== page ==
summary_statistics_A <- function(matrix){

vec = sort(as.vector(matrix))

len = length(vec)

if(isSymmetric(matrix) && is.numeric(matrix)){

min = vec[1]

Continue reading

summary_statistics_A <- function(matrix){

vec = sort(as.vector(matrix))

len = length(vec)

if(isSymmetric(matrix) && is.numeric(matrix)){

min = vec[1]

Continue reading

from turtle import *

import random

if __name__ == ‘__main__’:

number_coins = int(input(‘Enter a number of coins: ‘)) Continue reading

**Q 1 – ANSWER :**

int first, last;

first=1;

last=10;

for (i=first; i<last; i++)

{

} Continue reading

rm(list = ls())

options(warn = -1)

library(readxl)

## Reading the data from excel

Project_2_Data <- read_excel(“Stat 481 Project 2 Data.xls”)

str(Project_2_Data)

## Cleaning and attributing the dtaa

Project_2_Data$courses = as.factor(Project_2_Data$courses)

Project_2_Data$gender = as.factor(Project_2_Data$gender)

levels(Project_2_Data$gender) <- c(“Female”, “Male”)

levels(Project_2_Data$courses) <- c(“Algebra”, “Algebra&Geometry”, “Calculus”)

attach(Project_2_Data)

## Descriptives

library(ggplot2)

library(hrbrthemes)

library(dplyr)

library(tidyr)

library(viridis)

temp = aggregate(score~courses+gender, Project_2_Data, FUN = mean)

qqnorm(score)

ggplot(Project_2_Data, aes(x = score)) + geom_histogram()

summary(Project_2_Data)

p1 <- ggplot(data=Project_2_Data, aes(x=score, fill=courses)) + geom_density(adjust=1.5, alpha=.4) + theme_ipsum()

p2 <- ggplot(data=Project_2_Data, aes(x=score, fill=gender)) + geom_density(adjust=1.5, alpha=.4) + theme_ipsum()

## Model

## Test of normality and other assumptions

ks.test(score, pnorm, mean = mean(score), sd= sd(score))

bartlett.test(score~courses, data = Project_2_Data)

bartlett.test(score~gender, data = Project_2_Data)

## Linear model

model1 = anova(score ~ courses + gender, data = Project_2_Data)

model1

summary(model1)

## Post Hoc

library(DescTools)

PostHocTest(model1, method = “bonferroni”)

PostHocTest(model1, method = “hsd”)

#include <iostream>

#include <string>

using namespace std;

int main()

{

int numItem; Continue reading

creditDF <- read.csv(“Downloads/Credit.csv”)

str(creditDF)

# Q1)

# Exploratory Data Analysis Continue reading

— Query 1 —

SELECT

SUM(number) AS record_count

FROM

`bigquery-public-data.usa_names.usa_1910_2013` Continue reading

—————CREATE CUSTOMER

CREATE TABLE CUSTOMER(CUSTOMERID INT NOT NULL PRIMARY KEY,

CUSTOMERFIRST VARCHAR(50) NOT NULL,

CUSTOMERLAST VARCHAR(50) NOT NULL ,

CUSTOMERSTREET VARCHAR(50) NOT NULL , Continue reading

#lang racket

#| Problem 1 |#

; Define the Fibonacci function fib as usual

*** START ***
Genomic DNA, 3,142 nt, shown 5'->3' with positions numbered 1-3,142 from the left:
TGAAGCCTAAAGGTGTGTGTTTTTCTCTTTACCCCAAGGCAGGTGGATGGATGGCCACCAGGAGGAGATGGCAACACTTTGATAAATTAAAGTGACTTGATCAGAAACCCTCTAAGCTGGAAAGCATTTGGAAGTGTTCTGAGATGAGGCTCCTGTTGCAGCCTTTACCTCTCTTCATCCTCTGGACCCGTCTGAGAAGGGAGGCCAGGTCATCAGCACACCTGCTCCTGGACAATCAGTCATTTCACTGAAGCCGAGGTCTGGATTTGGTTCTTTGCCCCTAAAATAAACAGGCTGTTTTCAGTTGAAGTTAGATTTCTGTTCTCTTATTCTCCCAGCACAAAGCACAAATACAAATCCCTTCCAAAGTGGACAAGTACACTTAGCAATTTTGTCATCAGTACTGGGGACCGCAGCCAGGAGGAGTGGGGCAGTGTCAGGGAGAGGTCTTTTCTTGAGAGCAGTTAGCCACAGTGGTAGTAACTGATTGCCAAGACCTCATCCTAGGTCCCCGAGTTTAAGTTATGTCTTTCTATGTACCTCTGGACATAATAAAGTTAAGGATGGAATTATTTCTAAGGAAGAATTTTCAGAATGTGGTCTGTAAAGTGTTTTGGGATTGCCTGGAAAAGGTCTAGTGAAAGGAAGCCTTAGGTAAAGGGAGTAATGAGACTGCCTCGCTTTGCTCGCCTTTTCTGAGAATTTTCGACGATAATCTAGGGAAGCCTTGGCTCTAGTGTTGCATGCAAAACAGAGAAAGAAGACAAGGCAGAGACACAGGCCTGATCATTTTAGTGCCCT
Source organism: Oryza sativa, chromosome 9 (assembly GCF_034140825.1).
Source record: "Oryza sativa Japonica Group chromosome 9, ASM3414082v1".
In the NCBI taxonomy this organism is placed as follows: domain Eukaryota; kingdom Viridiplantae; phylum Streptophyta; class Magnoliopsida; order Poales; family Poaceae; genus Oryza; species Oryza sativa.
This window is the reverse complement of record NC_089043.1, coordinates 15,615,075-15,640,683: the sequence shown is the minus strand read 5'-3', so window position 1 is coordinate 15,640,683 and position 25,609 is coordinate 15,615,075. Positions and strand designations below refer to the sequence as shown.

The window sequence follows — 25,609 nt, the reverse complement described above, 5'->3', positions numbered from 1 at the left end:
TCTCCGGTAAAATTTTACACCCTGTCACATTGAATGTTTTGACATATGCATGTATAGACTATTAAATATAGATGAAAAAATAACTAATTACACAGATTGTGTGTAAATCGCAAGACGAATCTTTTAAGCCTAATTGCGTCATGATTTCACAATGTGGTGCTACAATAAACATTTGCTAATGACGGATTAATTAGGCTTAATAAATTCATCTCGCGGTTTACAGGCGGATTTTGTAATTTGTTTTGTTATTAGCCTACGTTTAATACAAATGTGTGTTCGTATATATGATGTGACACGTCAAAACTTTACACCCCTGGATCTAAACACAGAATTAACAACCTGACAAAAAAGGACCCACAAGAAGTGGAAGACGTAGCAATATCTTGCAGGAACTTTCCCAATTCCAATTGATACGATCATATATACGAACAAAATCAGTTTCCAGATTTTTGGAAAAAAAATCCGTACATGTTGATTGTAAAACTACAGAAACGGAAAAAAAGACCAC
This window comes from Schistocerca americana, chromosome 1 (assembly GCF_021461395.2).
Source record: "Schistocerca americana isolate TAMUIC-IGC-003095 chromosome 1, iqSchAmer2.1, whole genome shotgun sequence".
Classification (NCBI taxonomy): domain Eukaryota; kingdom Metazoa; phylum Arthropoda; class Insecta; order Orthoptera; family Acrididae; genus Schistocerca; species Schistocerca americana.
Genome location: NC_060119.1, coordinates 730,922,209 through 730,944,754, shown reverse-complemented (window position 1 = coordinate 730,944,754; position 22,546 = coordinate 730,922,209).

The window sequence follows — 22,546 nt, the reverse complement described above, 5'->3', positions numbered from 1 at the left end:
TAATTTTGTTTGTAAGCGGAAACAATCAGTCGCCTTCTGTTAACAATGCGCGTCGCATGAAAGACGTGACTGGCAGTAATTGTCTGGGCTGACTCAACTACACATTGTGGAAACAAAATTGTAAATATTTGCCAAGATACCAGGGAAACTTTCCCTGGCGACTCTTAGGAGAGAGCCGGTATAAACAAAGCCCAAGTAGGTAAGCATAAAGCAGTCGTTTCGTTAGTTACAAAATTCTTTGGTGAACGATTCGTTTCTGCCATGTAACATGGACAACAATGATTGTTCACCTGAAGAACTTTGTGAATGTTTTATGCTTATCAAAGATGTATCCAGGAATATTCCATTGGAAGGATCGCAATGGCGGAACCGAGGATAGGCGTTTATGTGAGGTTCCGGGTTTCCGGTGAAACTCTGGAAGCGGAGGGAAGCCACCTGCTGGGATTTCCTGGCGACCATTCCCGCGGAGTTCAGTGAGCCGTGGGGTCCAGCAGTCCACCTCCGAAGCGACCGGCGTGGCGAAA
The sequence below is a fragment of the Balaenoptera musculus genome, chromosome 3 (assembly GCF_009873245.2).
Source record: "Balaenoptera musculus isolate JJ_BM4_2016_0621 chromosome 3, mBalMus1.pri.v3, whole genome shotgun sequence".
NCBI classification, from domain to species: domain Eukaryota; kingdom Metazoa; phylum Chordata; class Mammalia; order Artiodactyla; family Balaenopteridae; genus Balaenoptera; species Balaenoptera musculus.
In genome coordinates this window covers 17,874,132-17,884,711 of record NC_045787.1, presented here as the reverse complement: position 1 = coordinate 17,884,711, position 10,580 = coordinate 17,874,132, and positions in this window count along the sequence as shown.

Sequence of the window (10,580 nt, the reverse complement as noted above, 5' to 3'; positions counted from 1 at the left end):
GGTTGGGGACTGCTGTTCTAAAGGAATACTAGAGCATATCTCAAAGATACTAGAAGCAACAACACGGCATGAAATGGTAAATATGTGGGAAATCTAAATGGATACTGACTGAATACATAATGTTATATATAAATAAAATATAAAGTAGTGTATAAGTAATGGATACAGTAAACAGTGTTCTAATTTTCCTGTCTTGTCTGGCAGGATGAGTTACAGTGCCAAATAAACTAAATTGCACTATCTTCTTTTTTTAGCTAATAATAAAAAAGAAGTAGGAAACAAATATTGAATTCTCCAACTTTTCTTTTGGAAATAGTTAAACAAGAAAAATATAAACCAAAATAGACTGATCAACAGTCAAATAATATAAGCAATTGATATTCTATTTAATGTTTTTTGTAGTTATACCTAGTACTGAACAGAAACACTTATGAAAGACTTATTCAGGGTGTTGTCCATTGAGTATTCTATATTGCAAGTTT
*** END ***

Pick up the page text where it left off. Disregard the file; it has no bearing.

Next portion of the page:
(define (fib n)

(if (<= n 2) 1

(+ (fib (- n 1)) (fib (- n 2))))) Continue reading

#include <iostream>

#include <iomanip>

#include “matrix.h”

using namespace std;

Matrix :: Matrix() {

cnt++;

row_size = maxRowSize;

col_size = maxColSize;

for (int r = 0; r < getRowSize(); r++) {

for (int c = 0; c < getColumnSize(); c++) {

matrix[r][c] = rand() % 10 + 1; Continue reading

{

“cells”: [

{

“cell_type”: “code”,

“execution_count”: 1,

“metadata”: {},

“outputs”: [],

“source”: [

“# Loading the required packages\n”,

Continue reading

**Solution for Machine Learning using Python for Gradescope Task**

#!/usr/bin/env python

# coding: utf-8

# Essential Problem 1:

# a). Here at least one point is required in each grid, thus the least number of data points are 100

# b). Here the dimension has changed to 3. Thus the least number of data points are 10^3 = 1000.

# c). Here the dimension has changed to 3. Thus the least number of data points are 10^(10)

— phpMyAdmin SQL Dump

— version 4.9.2

— https://www.phpmyadmin.net/

— Continue reading

Digital Security is a standout amongst the most critical worries of individuals as the whole working framework has developed to include in a virtual working stage. The issue has turned out to be one noteworthy risk to security parts of individuals, all things considered, way. Continue reading

Artificial intelligence is taking the world by storm. This has made has a strong mark in the technology and manufacturing industries. This is also helping organizations to analyze the data. Today, technology has gone to the extent where a computer is able to talk to humans, recognize their faces and even is turning off the lights and refrigerators in our homes. Continue reading